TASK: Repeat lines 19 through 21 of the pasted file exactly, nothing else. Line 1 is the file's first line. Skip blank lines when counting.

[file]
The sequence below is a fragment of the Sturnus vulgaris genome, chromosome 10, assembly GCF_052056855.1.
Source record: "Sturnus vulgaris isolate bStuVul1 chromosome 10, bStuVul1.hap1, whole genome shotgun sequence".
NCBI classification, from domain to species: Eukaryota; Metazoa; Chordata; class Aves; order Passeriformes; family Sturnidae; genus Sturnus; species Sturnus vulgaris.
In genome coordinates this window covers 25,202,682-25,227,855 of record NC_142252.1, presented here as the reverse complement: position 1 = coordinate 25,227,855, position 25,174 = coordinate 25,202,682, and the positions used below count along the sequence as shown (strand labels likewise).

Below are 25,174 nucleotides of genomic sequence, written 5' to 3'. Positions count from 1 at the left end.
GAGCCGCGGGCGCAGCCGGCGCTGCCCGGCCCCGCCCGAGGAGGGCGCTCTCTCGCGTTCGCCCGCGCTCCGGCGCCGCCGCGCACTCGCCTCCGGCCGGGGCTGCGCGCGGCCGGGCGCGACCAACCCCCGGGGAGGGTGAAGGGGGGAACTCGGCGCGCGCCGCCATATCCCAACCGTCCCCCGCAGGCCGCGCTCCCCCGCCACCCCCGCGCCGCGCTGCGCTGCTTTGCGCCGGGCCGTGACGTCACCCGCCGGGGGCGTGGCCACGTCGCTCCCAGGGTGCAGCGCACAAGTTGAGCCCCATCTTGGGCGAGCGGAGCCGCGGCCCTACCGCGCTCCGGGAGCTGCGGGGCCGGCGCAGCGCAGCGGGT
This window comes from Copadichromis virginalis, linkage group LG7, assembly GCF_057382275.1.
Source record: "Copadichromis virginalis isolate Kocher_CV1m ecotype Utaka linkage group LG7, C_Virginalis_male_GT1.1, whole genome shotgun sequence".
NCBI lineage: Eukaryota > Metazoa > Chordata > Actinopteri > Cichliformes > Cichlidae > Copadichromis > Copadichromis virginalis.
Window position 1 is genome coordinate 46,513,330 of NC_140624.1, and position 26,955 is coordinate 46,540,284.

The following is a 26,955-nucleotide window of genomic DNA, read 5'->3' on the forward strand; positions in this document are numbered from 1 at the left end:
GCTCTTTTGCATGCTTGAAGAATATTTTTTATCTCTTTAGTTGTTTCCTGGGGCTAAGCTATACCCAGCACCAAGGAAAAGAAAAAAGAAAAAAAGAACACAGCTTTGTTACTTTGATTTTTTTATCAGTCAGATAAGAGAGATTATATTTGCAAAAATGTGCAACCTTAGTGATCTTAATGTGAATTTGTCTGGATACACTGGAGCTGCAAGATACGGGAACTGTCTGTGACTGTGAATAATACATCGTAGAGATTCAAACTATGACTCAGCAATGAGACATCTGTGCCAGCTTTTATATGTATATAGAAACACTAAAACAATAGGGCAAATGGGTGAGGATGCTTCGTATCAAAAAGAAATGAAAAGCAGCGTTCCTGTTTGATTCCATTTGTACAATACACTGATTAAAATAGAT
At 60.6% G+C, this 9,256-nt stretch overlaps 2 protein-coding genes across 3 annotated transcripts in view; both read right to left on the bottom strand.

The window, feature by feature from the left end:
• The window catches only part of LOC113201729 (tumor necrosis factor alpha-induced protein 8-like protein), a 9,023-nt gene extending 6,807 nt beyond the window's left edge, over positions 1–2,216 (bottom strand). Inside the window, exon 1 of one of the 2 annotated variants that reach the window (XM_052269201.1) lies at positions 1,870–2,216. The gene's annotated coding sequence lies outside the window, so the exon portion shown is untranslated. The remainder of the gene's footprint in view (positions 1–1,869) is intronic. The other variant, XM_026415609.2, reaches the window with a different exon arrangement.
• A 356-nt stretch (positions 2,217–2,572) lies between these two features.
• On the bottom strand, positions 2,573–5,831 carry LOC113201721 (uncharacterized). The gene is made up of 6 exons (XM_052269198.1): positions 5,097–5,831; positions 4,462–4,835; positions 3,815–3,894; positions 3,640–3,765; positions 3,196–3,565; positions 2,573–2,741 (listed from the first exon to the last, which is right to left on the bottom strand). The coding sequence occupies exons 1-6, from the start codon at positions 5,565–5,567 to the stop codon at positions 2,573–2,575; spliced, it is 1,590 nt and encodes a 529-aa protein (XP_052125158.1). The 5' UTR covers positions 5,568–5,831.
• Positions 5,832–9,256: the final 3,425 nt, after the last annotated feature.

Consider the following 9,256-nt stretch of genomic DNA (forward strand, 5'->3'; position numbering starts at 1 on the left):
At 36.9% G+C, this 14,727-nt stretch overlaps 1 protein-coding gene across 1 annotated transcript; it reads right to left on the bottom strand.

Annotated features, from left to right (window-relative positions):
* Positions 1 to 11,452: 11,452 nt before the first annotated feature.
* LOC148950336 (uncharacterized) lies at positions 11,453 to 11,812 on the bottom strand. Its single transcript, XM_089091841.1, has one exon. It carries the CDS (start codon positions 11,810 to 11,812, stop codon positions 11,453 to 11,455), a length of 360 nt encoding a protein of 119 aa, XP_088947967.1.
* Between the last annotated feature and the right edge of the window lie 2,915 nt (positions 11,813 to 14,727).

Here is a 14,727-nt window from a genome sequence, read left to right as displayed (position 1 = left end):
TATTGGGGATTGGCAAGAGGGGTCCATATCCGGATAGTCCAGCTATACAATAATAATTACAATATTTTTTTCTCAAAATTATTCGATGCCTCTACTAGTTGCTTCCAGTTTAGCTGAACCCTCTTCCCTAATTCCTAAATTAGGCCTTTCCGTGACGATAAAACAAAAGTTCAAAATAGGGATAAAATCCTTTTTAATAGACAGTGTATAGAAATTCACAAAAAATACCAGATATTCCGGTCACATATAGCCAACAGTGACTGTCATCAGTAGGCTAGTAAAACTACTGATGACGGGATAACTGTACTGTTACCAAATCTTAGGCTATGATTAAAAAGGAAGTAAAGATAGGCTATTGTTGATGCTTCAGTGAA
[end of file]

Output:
Consider the following 9,256-nt stretch of genomic DNA (forward strand, 5'->3'; position numbering starts at 1 on the left):
At 36.9% G+C, this 14,727-nt stretch overlaps 1 protein-coding gene across 1 annotated transcript; it reads right to left on the bottom strand.

Annotated features, from left to right (window-relative positions):